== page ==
Since the premixed fine metallic and inert refractory powders can be made substantially non-explosive, they can be handled, packaged and shipped to the point at which the refractory is to be made without taking precautions against explosions. When received by the refractory maker, the premixed metallic and inert oxide powders are mixed in with other refractory materials, as necessary, and with binders, and can be formed into refractories in the usual way.
The patents listed above give some examples of how metallic powders and burnt magnesite can be used for making refractories.
For example, U.S. Pat. No. 3,322,551 describes a process in which finely divided aluminum or magnesium is incorporated into a refractory mix containing basic or non-acid calcined (burnt) oxide refractory grains such as periclase, magnesite, chromite, dolomite and the like, bonded together by cokeable, carbonaceous bonding agents such as tar or pitch. Such refractories are widely used as linings for basic oxygen steel converters.
This '551 patent suggest the following mixture (as specimen A-2) for making refractory bricks:
71 parts by weight of deadburned magnesite, comprising 81% MgO, 12% CaO, 5% SiO2, balance impurities;
24.8 parts of periclase having over 98% MgO;
3.5 parts of pulverized pitch having a softening point of 300°-320° F.;
1.2 parts neutral oil (a light oil from which all the naphthalene has been removed); and
1 part by weight magnesium powder of less than 100 mesh size.
If it were desired to make a similar composition using the non-explosive powder mixture of this invention, and having 25% magnesium metal powder mixed with 75% of deadburned magnesite, the mixture could be as follows:
68 parts of deadburned magnesite;
24 parts of periclase;
3.5 parts of pulverized pitch;
1.2 parts neutral oil; and
4 parts of the non-explosive mixture containing 1 part of magnesium and 3 parts of burned magnesite.
It would of course be theoretically possible to provide the metallic powder premixed with all of the inert refractory material, i.e. all of the deadburned magnesite and periclase. However, this would give a mixture containing well over 95% of inert refractory material, and it would not normally be economical to have all of this material transported from the metal producer. It is desirable from the point of view of economics that the refractory particles are not more than 90% of the total mixture. Hereinafter there are set out criteria for determining what proportion of inert material needs to be included in the mixture to ensure that this is wholly or relatively non-explosive.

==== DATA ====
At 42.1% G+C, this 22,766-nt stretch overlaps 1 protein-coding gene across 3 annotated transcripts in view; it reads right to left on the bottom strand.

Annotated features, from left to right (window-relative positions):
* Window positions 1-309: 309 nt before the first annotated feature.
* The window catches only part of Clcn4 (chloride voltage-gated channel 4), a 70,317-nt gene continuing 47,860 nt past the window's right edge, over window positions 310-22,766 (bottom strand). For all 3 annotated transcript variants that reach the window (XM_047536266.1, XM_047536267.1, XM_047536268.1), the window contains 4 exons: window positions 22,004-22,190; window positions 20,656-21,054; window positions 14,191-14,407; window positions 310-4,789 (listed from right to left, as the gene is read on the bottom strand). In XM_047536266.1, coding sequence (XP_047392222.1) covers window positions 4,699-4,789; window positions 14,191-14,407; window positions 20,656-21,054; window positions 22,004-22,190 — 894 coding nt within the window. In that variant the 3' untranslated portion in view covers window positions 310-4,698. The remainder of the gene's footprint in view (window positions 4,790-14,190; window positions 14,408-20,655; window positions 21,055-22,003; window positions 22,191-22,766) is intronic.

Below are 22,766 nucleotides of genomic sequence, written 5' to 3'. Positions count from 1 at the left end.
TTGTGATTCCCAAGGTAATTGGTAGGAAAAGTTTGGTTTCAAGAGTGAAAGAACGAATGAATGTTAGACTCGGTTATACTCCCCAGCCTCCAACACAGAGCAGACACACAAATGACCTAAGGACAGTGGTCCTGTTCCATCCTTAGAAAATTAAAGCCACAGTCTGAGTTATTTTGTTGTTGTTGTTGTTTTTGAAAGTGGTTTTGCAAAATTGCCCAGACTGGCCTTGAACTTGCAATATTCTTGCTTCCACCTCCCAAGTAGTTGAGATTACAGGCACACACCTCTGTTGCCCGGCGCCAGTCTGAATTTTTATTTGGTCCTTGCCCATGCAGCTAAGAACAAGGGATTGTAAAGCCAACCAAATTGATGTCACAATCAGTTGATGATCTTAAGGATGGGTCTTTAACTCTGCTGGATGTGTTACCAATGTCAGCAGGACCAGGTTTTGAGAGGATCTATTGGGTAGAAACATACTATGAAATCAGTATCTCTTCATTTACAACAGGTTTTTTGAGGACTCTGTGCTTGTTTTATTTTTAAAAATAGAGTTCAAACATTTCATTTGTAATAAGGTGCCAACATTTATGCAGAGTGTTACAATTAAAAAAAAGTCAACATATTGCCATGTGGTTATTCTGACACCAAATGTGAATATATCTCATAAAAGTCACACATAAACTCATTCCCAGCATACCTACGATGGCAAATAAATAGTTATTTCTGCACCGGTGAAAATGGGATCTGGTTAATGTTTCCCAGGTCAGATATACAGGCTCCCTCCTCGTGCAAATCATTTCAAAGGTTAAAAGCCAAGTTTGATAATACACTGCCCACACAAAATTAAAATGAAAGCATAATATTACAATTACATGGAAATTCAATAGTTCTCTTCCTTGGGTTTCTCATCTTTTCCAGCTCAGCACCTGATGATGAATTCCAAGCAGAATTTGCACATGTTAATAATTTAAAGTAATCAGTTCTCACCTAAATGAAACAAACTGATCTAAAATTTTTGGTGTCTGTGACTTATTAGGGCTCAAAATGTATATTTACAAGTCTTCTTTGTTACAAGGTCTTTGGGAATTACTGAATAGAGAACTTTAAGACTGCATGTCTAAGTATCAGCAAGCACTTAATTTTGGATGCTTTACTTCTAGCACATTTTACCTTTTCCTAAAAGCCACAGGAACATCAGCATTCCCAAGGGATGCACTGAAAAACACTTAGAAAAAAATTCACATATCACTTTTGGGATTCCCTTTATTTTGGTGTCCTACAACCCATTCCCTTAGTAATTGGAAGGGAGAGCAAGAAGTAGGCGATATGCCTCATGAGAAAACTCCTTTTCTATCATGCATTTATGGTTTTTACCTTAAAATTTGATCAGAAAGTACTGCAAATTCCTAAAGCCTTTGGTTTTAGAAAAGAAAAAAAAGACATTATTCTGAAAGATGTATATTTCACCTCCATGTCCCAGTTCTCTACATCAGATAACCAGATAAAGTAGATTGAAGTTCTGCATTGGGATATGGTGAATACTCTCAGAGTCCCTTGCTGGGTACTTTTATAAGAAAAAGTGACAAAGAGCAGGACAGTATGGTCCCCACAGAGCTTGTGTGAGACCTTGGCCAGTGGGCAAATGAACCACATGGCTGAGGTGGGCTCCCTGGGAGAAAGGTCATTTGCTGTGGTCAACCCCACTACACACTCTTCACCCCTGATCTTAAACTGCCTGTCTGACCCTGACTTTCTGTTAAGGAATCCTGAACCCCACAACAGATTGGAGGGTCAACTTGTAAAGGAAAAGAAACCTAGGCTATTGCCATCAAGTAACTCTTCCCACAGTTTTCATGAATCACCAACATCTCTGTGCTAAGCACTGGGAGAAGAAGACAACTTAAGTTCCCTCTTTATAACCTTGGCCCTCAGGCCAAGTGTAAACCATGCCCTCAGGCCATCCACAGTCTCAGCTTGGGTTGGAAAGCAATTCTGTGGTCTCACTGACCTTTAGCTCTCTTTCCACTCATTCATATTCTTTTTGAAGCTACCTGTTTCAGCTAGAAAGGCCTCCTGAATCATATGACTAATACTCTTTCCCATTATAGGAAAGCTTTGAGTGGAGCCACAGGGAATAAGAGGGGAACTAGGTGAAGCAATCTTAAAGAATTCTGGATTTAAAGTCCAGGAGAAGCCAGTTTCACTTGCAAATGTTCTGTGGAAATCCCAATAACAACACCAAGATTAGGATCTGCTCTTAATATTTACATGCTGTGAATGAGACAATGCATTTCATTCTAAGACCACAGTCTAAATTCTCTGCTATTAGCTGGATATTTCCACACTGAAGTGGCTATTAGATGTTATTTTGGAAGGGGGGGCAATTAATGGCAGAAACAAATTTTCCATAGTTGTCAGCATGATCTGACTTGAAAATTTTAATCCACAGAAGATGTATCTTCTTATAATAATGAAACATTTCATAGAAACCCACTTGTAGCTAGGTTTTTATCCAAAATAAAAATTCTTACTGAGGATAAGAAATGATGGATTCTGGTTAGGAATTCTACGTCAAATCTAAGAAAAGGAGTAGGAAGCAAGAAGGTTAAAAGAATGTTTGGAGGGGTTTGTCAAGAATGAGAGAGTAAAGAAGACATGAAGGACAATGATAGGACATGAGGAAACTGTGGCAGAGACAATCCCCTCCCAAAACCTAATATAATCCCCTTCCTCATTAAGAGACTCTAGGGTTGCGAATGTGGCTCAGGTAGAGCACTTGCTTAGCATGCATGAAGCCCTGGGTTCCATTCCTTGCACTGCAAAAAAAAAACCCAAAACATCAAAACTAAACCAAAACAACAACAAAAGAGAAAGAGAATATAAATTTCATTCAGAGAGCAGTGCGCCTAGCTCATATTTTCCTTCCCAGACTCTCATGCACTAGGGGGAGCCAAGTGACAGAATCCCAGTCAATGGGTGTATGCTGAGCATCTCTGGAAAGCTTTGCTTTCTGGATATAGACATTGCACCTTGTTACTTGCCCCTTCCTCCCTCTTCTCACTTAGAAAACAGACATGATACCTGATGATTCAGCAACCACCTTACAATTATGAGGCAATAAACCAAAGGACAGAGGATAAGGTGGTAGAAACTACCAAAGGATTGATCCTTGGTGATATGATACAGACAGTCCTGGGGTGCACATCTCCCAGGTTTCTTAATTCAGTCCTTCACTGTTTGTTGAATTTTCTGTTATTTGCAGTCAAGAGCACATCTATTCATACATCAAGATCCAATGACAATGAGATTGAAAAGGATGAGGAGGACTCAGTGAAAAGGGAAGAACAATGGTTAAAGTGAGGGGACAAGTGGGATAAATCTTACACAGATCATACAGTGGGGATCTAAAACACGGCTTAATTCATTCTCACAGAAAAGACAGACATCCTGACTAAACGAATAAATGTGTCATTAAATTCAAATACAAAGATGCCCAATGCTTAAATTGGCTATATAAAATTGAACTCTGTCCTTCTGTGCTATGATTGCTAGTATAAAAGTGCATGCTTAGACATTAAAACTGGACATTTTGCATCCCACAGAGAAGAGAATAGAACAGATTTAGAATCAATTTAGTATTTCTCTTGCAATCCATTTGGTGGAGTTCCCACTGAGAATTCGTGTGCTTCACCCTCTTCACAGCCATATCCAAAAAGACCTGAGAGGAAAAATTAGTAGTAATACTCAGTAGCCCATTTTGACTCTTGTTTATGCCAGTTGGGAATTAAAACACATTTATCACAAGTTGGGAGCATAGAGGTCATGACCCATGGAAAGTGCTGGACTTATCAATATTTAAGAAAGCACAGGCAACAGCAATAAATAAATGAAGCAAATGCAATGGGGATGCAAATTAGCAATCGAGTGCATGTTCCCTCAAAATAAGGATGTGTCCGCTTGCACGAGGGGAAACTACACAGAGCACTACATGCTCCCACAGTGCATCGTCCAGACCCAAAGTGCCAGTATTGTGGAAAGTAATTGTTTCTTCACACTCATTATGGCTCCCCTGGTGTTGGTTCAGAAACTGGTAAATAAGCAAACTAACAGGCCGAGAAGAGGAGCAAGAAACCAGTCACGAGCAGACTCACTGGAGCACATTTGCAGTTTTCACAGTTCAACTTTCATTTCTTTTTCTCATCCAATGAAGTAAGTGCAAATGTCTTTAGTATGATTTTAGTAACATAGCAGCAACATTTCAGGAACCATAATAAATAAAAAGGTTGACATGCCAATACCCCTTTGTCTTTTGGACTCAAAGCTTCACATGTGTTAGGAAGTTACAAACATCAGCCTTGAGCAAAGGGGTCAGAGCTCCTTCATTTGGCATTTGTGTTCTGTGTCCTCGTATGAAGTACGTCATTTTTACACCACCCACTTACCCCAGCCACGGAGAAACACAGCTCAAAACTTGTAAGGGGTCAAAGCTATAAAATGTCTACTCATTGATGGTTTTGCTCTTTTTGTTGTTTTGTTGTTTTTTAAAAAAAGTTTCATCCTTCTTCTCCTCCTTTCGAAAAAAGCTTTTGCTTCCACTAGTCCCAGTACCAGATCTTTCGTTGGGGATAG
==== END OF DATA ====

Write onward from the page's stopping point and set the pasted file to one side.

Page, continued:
U.S. Pat. No. 3,322,551 also sets out mixtures which can be used for making refractories and which contain pulverized aluminum. In fact, a refractory can be made using the same proportions as set out above, except for using aluminum or aluminum-magnesium alloys in place of magnesium. Many of the other patents listed above give examples of refractory mixtures which can be used containing aluminum, and in which the inert refractory material is alumina. These include U.S. Pat. Nos. 4,078,599, 4,222,782 and 4,243,621. U.S. Pat. Nos. 4,460,528 and 4,557,884 are concerned with refractory compositions including aluminum metal and silica; accordingly a non-explosive mixture of aluminum metals and alloys and silica and/or alumina could be used to produce refractories in accordance with these patents.
To avoid high shipping costs involved in using large amounts of refractory powder, experiments have been done to determine the amount of inert refractory material needed to render finely divided metallic powders either relatively non-explosive or completely non-explosive.
The experiments were done using a variety of metallic alloys including aluminum-magnesium alloys, magnesium-calcium alloys and a strontium-magnesium-aluminum alloy. The alloy powder was premixed with different proportions of burnt magnesite (MgO) as indicated in Table 1 below. The table sets out the proportion of powders and magnesite by weight. Two sizes of magnesite particles were used, firstly a coarse size of less than 65 mesh (200 microns) and secondly a fine size of less than 100 mesh (150 microns). Explosion tests were carried out to determine the Minimum Explosible Concentration (MEC) and in some cases Minimum Oxygen Concentration (MOC) for the various mixtures. The MEC is the least amount of the dust dispersed homogeneously in air which can result in a propagating explosion. Lesser quantities may burn momentarily after being exposed to an ignition source, but no explosion will result. An alternative means of prevention of explosions is to use an inert gas, such as nitrogen, in the space occupied by the dust cloud. To determine the quantity of inert gas required, the MOC was measured for four of the alloy/burnt magnesite samples.